When I was growing up on the southwest side, it took some effort to get to the beach. There was the Englewood L train (now called the Green Line), but just getting to the station required a lengthy bus ride, then another bus ride once I got downtown. There was also the Archer Express bus, but again, that route required multiple transfers. But it was worth it.
I think it's likely that my uncle's place, 40 miles across the water on the Michigan shore, that started my love affair with Lake Michigan. It was there I spent summer weekends in the woods and on the beach climbing sand dunes. After college, I returned to Chicago, and I think it's safe to say that every dwelling that I've occupied since has been, bit by bit, closer to the lake. The little bio blurb on this page says that I currently live a stone's throw away, but that's a slight exaggeration. It might be the case if I played center field for the White Sox, but I don't. Let's just say that there's room for improvement, both to my arm and distance to the lake. I'm already plotting my next move.
The lake defines Chicago. It gives the city shape and personality, and quite literally it gives it life. Daniel Burnham is generally credited with being the visionary that gave us the 22 or so miles of parkland that is our front lawn, but the idea goes back to 1836, just 3 years after the city's founding.
This past weekend was one of those perfect ones to be on the shore, with two amazing days of cloudless skies and warm temperatures. It was also the occasion of the Annual Air & Water Show. Although I'm generally wary of these explicitly designed tourist magnets, the truth is the show does draw a fair number of locals that might not otherwise come to the water. My usual approach is to get on my bike and take various lakefront paths (some designated, some not so much) south until it gets too crowded to ride any further. Then I get off the bike, find a taco or paleta cart, and just chill while the planes do their thing.
The Air & Water Show crowds, however, are the exception. Most weekends there is nothing special going on. Unless, of course, you count being on a beautiful lake shore on a beautiful day among special things. I do, as do many Chicagoans. And here's something else that I notice, almost without fail: By and large, the people enjoying Loyola Park, Foster Beach and the breakwater that shelters Montrose Harbor are almost entirely from the city's ethnic enclaves. South of Addison, there's a noticeable uptick in white folks, but I swear, all of those people are jogging. This has long puzzled me, but then I started to think about the idea of the front lawn. Historically, in the days before air conditioning, people sat on their front porches, sipping a cool beverage, greeting neighbors. Gradually, though, we've moved away from those habits. The lake and the park serve as ways to remind us of who we used to be before technology changed our social structures. Our version of the outdoors became sidewalk patios of pricy eateries, not picnics in the park. The city's immigrant and African-American communities seem to be the last ones to resist this forward march, and I'm guessing that the inequities of economic distribution play a part in their resistance. The large number of family gatherings that I see every weekend along the lake attest to this, the joyful riot of sounds and smells carrying across the spaces between the folding tables, tents and grills.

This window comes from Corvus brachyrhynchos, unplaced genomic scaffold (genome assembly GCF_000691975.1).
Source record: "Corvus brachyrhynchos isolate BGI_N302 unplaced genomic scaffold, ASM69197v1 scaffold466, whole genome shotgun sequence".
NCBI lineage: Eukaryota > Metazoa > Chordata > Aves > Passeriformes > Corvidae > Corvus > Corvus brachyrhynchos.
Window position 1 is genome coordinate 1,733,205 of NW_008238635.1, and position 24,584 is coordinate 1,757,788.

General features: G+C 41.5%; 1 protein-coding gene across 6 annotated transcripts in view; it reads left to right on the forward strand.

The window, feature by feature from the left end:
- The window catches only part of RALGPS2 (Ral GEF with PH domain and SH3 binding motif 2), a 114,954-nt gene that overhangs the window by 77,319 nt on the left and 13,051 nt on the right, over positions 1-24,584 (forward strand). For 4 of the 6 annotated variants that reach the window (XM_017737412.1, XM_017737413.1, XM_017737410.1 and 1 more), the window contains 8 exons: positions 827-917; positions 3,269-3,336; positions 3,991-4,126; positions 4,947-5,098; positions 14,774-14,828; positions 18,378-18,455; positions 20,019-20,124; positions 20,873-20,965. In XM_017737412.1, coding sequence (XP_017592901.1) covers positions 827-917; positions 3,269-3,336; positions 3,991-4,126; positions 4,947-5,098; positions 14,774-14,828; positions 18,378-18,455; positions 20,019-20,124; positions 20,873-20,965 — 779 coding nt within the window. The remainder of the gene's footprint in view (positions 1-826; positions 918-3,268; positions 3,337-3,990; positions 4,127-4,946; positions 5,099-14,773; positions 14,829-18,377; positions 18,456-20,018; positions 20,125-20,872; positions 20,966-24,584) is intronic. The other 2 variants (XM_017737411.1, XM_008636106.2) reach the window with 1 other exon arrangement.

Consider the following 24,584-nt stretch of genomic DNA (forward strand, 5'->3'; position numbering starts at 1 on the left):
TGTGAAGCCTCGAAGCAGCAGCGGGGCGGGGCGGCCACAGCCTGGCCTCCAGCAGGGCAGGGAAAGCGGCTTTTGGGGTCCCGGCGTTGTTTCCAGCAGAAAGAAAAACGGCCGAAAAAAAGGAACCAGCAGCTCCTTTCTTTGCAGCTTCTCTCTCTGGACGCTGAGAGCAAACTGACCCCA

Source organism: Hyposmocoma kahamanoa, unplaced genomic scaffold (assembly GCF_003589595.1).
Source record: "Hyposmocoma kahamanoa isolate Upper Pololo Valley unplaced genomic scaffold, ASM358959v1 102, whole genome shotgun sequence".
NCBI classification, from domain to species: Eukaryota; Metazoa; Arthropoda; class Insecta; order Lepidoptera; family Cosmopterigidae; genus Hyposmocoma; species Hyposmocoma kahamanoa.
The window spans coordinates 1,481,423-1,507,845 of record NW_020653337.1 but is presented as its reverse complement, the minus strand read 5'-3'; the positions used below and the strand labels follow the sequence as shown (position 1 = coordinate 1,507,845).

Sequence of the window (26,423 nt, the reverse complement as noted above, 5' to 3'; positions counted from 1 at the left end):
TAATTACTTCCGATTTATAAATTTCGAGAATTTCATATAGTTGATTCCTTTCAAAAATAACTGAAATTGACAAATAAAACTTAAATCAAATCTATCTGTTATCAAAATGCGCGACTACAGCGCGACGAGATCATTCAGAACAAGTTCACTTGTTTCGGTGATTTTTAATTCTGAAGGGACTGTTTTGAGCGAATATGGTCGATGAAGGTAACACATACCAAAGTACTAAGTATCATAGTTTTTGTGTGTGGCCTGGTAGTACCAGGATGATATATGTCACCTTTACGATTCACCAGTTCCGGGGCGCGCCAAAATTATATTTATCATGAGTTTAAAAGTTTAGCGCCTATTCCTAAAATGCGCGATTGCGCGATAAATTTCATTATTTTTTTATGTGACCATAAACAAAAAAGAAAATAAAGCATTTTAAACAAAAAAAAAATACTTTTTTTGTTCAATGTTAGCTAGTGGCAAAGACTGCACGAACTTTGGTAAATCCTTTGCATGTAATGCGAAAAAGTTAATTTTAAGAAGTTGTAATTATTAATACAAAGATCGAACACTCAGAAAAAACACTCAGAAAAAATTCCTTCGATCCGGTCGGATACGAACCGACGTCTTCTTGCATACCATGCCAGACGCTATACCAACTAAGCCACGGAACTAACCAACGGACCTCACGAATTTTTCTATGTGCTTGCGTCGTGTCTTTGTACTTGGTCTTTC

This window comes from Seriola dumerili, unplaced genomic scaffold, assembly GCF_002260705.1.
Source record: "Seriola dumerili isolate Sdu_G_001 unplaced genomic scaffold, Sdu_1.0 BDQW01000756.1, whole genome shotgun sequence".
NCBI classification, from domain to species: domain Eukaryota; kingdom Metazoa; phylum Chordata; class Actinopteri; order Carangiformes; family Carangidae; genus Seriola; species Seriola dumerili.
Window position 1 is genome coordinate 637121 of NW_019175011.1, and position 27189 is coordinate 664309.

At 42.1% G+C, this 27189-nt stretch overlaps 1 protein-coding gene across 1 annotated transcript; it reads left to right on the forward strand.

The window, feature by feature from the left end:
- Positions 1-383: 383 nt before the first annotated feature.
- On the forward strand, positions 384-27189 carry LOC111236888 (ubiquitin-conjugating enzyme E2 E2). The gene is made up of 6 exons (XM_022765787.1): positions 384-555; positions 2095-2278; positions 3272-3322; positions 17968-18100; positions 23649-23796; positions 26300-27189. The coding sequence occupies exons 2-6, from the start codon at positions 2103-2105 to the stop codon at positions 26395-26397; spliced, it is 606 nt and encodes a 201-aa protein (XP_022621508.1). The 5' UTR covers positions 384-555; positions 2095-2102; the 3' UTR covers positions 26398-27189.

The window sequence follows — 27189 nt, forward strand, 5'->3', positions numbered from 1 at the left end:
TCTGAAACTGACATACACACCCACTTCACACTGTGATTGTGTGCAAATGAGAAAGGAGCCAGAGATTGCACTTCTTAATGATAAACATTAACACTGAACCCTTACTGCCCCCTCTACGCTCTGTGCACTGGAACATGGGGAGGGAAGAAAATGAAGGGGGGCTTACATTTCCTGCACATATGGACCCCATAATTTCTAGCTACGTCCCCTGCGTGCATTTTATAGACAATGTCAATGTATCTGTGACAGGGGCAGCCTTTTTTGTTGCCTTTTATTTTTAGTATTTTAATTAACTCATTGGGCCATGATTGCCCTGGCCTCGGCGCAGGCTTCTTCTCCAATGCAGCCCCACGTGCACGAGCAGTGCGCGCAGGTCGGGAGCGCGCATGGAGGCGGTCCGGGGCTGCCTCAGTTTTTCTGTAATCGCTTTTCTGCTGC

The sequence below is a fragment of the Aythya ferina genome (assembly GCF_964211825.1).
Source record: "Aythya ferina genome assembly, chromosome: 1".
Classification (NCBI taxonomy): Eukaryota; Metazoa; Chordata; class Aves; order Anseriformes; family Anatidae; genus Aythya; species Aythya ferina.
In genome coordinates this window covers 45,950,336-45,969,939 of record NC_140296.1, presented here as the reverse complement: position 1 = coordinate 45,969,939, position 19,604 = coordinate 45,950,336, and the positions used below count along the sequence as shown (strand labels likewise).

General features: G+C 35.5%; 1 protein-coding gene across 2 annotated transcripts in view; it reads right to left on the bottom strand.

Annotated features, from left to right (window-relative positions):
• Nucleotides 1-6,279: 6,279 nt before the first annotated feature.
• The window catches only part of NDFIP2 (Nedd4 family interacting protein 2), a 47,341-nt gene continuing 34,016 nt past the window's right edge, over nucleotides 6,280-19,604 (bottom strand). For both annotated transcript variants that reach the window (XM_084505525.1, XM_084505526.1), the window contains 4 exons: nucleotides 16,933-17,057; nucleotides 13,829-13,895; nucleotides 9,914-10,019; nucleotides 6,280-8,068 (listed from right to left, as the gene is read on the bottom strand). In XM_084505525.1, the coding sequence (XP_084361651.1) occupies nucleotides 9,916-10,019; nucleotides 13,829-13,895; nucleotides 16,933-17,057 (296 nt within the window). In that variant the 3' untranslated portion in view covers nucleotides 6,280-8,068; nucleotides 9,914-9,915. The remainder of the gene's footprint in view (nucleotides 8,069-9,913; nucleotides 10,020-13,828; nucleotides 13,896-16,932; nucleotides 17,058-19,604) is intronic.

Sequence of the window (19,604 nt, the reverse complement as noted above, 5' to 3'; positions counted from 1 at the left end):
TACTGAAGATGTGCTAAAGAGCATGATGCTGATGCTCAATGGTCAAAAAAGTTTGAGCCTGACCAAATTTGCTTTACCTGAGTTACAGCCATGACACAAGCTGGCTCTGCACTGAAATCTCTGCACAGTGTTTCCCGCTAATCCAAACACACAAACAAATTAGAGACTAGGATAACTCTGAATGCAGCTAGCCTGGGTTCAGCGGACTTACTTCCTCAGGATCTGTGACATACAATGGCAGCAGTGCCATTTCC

I don't think I'm the only one that's noticed this disparity. The park district awarded a handful of liquor licenses a few years back in an effort to entice restauranteurs to open places on the lake, making it possible for people like me to enjoy an overpriced beer in sight of the water just as easily as on a sidewalk along Lincoln Avenue. And I'm grateful for it, as there is usually decent enough food to go along with the beer (although nothing near as good as the $2 tacos from Daniel's Mexican Food stand at Montrose Beach). At least I don't have to smuggle my beer in and consume it while keeping an eye out for the cops.
I get a little melancholy in August, knowing that this idyll is beginning to wind down for the season. Autumn brings its own lake front charms, but by then Daniel's and the cute cafes will be shuttered. The families will be back to work and school, the bike paths less congested.
But it will still be beautiful, and to people like me, irresistible.